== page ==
The United Kingdom colonized it but it regained independence in 1965. So you will find people of different ethnic groups, like Wolof, Fula, Mandinka, Manjong, Aku Marabou, Serers, and Jahanka.

There are many fun places to visit in the country. And if you are a bird lover, you will be hooked. The reason is that Gambia has about 540 species of birds, making it popular for bird-watching.  

The official language in Gambia is English, but Mandinka, Krio, Serer, Wolof, and Wula are also spoken. And the predominant religion is Islam. 

Also read: List of African Countries and Their Colonial Masters

7. Eswatini

Eswatini is a small country by landmass in Africa.

The Kingdom of Eswatini was formerly known as Swaziland. It changed its name from Swaziland to Eswatini in 2018 to get rid of its colonial past and clear up decades of confusion between Switzerland and Swaziland.

It is a landlocked country that is located in southern Africa. It is the seventh smallest African country, with a land mass of 17,364 square kilometers. Most of the people who live there are Swazis, and the main language is Swazi.

Eswatini got its freedom from Britain in 1968. The country comprises four regions: Manzini, Shiselweni, Hhohho, and Lubombo and the majority of the people in Eswatini are Christians. 

8. Djibouti

This is picture of Djibouti in Africa.

Djibouti lies in the horn of Africa, to the south of Ethiopia and the north of Eritrea. Then the Red Sea and the Gulf of Aden are in the east of it. Its capital is known as Djibouti city. The country gained independence from France in 1877.

The Republic of Djibouti lies on 23,200 square kilometers of land mass, and the country has two main ethnic groups, the Afar and the Somalis. However, the Somalis are the dominant ethnic group.

It is a country with dry shrublands, volcanic formations and beaches on the Gulf of Aden. It embodies one of the salties water bodies in the world known as lake Assal, located in the Danakil Desert. 

Islam is the main religion in the country, while the official languages are French, Arabic, Somali, and Afar. 

9. Rwanda

This is the picture of Rwanda in East Africa.

Rwanda is in East Africa and a few degrees south of the Equator. It is a landlocked country with its capital in Kigali. Rwanda covers a land area of 26,338 square kilometers. The country gained its independence in 1962.

The official language in Rwanda is English. Other languages spoken in the country are French, Swahili, and Kinyarwanda.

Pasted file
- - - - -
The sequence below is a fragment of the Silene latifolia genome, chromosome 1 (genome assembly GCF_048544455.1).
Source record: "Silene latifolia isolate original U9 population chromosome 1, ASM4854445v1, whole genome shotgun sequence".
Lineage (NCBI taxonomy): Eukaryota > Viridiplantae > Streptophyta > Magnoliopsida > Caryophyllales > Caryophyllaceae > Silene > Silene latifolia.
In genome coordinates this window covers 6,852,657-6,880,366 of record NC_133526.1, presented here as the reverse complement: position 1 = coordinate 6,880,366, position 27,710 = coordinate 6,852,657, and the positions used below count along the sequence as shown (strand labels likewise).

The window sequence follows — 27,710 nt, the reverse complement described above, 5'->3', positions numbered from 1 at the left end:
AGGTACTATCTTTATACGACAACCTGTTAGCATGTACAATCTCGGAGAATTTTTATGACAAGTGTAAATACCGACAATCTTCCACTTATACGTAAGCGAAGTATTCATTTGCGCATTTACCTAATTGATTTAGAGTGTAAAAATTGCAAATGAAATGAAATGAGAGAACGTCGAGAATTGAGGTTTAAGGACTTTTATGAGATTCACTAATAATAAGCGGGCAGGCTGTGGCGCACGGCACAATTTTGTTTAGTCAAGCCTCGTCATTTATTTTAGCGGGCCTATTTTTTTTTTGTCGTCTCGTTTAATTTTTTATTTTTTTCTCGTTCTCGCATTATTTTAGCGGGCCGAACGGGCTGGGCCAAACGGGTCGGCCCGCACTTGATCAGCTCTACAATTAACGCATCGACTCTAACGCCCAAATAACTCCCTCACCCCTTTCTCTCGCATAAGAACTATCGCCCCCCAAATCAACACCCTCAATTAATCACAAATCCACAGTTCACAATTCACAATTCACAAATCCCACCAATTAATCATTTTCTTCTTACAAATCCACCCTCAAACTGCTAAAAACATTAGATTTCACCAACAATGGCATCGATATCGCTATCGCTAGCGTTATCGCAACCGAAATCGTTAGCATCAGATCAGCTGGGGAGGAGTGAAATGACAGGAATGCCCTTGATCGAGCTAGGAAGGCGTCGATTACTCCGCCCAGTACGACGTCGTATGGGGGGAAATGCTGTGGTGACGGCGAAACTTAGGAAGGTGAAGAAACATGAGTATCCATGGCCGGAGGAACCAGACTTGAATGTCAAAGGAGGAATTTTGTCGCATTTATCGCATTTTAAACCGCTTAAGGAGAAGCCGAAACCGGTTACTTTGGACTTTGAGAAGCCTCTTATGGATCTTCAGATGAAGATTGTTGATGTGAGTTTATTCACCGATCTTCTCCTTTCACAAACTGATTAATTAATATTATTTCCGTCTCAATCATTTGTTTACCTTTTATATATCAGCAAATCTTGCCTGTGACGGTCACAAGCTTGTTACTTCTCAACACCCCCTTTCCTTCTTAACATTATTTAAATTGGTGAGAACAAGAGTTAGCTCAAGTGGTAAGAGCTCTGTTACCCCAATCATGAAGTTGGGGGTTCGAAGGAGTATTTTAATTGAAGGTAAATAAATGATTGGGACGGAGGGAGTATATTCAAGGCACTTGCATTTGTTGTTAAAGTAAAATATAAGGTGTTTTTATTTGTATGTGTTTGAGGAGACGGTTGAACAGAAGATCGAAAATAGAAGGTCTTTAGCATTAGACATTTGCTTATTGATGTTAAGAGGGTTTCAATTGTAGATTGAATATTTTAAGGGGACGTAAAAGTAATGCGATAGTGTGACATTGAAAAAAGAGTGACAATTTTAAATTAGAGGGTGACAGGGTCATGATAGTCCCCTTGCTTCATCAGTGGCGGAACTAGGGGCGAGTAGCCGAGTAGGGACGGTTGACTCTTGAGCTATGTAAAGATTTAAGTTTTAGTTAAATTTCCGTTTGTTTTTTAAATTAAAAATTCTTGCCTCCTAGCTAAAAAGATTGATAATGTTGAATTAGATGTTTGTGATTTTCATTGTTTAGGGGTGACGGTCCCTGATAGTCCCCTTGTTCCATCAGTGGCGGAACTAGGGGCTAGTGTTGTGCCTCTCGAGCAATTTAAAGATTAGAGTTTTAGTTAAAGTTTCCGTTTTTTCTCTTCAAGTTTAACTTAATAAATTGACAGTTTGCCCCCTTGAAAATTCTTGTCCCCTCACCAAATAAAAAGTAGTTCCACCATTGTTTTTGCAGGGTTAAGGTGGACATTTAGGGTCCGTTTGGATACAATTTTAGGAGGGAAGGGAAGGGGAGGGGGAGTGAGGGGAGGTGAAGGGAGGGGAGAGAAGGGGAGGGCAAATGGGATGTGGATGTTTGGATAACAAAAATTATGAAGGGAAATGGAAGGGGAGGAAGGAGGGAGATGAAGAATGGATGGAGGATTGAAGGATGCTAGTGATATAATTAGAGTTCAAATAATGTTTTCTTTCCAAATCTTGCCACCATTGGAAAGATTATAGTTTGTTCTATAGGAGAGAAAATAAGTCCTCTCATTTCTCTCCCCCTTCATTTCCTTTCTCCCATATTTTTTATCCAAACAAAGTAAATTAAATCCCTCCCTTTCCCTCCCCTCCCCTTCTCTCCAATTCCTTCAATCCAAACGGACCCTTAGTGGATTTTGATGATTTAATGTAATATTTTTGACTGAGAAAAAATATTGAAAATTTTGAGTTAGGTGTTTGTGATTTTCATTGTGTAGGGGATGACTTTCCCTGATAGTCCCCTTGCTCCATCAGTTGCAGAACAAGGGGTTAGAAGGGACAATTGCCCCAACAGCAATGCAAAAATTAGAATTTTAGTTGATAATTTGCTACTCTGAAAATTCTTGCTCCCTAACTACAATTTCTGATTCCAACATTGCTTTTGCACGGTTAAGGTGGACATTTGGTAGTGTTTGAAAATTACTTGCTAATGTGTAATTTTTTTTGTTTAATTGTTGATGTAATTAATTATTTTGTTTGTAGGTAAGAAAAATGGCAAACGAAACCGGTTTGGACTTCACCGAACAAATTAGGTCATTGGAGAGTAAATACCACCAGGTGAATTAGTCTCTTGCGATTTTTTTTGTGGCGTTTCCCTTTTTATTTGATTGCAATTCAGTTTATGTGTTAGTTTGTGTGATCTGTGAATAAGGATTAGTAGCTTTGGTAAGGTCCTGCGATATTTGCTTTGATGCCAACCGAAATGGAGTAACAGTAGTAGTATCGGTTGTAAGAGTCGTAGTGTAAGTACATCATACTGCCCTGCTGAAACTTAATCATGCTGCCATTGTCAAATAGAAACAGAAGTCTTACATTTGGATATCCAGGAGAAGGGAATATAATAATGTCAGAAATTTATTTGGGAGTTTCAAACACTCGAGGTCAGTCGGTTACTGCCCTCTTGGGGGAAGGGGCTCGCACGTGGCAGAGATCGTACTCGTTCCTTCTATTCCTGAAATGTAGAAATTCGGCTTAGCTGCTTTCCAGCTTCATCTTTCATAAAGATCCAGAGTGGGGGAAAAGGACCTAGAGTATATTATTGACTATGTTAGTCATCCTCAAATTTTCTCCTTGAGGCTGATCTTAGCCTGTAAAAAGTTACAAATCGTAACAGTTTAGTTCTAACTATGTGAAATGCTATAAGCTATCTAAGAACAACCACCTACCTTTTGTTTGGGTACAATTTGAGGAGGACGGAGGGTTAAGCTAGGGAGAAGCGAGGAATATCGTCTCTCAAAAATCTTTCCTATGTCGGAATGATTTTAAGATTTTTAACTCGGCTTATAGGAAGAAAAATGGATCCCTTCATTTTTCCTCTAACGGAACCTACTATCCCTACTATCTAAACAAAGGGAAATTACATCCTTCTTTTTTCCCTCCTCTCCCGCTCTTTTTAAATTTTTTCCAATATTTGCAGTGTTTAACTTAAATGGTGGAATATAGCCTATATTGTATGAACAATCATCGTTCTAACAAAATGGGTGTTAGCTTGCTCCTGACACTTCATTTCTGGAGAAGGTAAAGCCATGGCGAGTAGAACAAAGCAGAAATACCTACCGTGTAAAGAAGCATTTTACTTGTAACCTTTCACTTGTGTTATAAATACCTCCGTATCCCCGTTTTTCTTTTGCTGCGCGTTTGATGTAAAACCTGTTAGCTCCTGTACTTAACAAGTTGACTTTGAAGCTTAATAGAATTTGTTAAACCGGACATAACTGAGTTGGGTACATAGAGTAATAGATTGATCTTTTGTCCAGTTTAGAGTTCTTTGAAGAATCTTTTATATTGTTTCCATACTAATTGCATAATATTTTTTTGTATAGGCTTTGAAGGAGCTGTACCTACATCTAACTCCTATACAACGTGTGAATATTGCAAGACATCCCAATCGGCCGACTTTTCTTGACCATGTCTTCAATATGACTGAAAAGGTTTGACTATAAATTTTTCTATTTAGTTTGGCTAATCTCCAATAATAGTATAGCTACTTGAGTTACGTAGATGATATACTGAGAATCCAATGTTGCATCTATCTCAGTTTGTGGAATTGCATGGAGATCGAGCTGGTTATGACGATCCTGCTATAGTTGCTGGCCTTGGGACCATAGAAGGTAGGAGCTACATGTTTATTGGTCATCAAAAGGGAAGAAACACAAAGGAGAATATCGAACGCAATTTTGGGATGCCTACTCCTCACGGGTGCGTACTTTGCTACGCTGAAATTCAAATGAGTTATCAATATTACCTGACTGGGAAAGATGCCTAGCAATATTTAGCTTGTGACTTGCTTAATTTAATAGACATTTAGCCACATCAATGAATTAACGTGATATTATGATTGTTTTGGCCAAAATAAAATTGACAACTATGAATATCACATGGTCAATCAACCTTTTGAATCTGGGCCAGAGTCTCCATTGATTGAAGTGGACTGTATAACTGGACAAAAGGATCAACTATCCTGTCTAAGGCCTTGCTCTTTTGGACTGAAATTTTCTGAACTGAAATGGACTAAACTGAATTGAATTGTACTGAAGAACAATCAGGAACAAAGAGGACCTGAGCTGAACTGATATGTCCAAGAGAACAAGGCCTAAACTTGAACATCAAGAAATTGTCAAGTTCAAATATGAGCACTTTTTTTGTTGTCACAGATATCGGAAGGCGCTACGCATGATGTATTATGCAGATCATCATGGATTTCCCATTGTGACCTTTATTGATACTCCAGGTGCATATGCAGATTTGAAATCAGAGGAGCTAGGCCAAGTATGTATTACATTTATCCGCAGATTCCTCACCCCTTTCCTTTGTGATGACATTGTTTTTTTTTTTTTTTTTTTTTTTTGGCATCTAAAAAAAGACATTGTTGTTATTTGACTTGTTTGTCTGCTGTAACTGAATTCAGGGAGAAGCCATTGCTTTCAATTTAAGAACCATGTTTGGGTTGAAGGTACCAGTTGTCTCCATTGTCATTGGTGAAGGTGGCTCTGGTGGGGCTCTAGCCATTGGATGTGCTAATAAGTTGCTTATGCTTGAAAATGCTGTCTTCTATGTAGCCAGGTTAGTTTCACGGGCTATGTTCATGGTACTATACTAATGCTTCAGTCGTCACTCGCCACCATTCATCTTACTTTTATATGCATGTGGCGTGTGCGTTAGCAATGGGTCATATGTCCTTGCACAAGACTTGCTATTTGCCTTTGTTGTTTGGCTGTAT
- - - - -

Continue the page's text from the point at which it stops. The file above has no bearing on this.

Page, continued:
Rwanda has just one cultural group, and it is divided into three, namely the Tutsi, the Hutu, and the Twa.

In 1994, the country witnessed one of the bloodiest ethnic fights of the century, the Genocide, which is still remembered today. Rwanda is mostly made up of Christians. 

10. Burundi 

 Burundi is one of the smallest countries in the Africa.

The Republic of Burundi is within the African Great Lakes region. Its capital city is Gitega. The African Great Lakes region surrounds it.

The country was formerly known as Bujumbura but was renamed in February 2019. It is a landlocked country, covering an area of 27,834 square kilometers. It has 18 provinces, 117 communes, and 2638 collines. 

The national language spoken by many people is Kirundi, while the official language is French and English. Burundi is mostly made up of Roman Catholics.

11. Equatorial Guinea

Equatorial Guinea is among the smallest country in Africa.

The Republic of Equatorial Guinea is on the West coast of Central Africa. It has its capital in Malabo. Guinea was colonized by Spain but gained independence in 1968. The country shares borders with Gabon on the south and Cameroon on the north. 

It occupies a land mass of 28,050 square kilometers. The largest ethnic group is Fang. Other ethnic groups are the Bubi, the Ndowe, the Annobon, the Bujeba, and Igbo. 

They have three official languages: Spanish, French, and Portuguese. But Spanish is the language used for government and education. There are also Fang, Bube, Combe, Pidgin English, and Annabon, among other languages. 

12. Lesotho

Lesotho is landlocked by South Africa and is one of the smallest countries.

Lesotho was colonized by the United Kingdom in 1966 and occupies 30,355 square kilometers of land mass. It is located in Southern Africa and is surrounded by South Africa on its borders. The capital of Lesotho is Maseru. The country has ten administrative districts, each of which has 80 constituencies.

Most of the people who live in Lesotho are Bantus, and they are called Basotho. Their official language is Sesotho, and the majority of them are Christians.


These are the 12 smallest countries in Africa. Yet, despite being small, they spice up the continent’s beauty. So if you desire a mind-blowing African adventure, it will be a perfect idea to take a trip to any of these countries. They are great destination spots for your vacations or weekend getaway. 


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About the Chief Editor

Godfrey Ogbo, the Chief Editor and CEO of AtlanticRide, merges his environmental management expertise with extensive business experience, including in real estate. With a master's degree and a knack for engaging writing, he adeptly covers complex growth and business topics. His analytical approach and business insights enrich the blog, making it a go-to source for readers seeking thoughtful and informed content.